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Hot, Sexy, Essential... that's right I-m talking about Fiber

written by Maddy K.

"Fiber" is a subject I managed to keep off my radar until I reached my thirties.  It seemed, frankly, like a concern for older people, or people who had complications with regularity. But several years ago, as I was beginning to realize I would have to work harder, look around a little further, to stay in shape, I picked up a book that got me to start thinking as seriously as I probably always should have about the benefits of fiber and the dangers of avoiding it.

My first attraction to fiber, few of you will be surprised to hear, was its helpfulness with weight loss.  It keeps you feeling fuller for longer, helps regulate blood sugars and cravings, and aids in efficient digestion. People who get more fiber just tend to weigh less.

My recommended daily allowance, it turns out, is 25 grams.  Which didn't seem that high.  I figured I was probably already getting it, and I felt grateful for being at least that healthy in the way I do things naturally.  But keeping track of the fiber content in what I ate for the next few days brought me down a peg or two and got me serious about learning how to keep optimal levels of fiber in my diet.

Turns out I was only getting 10-12 grams of fiber a day-less than half of what I should have been.   Which, however, turns out not to be that much of a problem at all, because there is fiber everywhere and it isn't hard to make getting enough of it second nature.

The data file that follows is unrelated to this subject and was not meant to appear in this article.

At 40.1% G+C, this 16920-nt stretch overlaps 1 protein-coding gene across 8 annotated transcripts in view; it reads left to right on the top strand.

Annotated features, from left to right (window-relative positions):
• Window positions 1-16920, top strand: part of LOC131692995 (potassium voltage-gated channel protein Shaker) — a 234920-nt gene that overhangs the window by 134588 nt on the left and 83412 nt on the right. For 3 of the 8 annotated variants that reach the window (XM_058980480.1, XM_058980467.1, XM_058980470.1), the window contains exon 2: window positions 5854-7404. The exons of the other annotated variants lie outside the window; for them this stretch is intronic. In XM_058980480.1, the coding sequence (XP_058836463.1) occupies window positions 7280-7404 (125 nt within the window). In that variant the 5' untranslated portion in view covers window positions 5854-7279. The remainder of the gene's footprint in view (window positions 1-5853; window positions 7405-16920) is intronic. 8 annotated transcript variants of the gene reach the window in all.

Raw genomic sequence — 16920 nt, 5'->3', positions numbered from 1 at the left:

Here are some of the things I didn't mind eating that I brought in right away:

  • 1 large apple = 5 grams
  • 1 cup of black beans = 16 grams
  • 1 cup of raspberries: 8 grams
  • 1 serving of Quinoa = 5 grams

I was also reminded that switching to whole grains makes a big difference to fiber intake-which in itself was not news.  But I was surprised to learn things like how easy it is to choose brown rice and whole grained pasta a lot of the time.  In the beginning, at least-and still a little from time to time-I ended up making a little game of finding small changes I could make throughout the day to get more fiber and then visualizing the great things it was doing for my organs, my skin, my weight.

For ten years now I've been getting good levels of fiber without really giving it any thought.  It's one of the easiest things you can do to make a big difference in your health.




Here's more to motivate you:
  • Harvard School of Public Health found that including high amounts of fiber in the diet could help prevent heart disease, diabetes and diverticular disease.
  • A study by the Archives of Internal Medicine suggests that women who ate at an average of 26 grams of fiber live the longest.
  • The National Fiber Council says that fiber may help you avoid heart attacks, stroke, high blood pressure and some cancers. Fiber also holds the potential to improve existing health conditions, particularly diabetes.
  • The National Fiber Council mentions that fiber leaves you feeling full faster, meaning you may not eat as much. The full feeling may last longer than other types of food. Foods with high fiber content often have fewer calories as the same amount of lower fiber food. A diet including healthier, fiber-filled foods typically means you'll consume fewer foods with less health value, such as fatty or high-calorie junk food.
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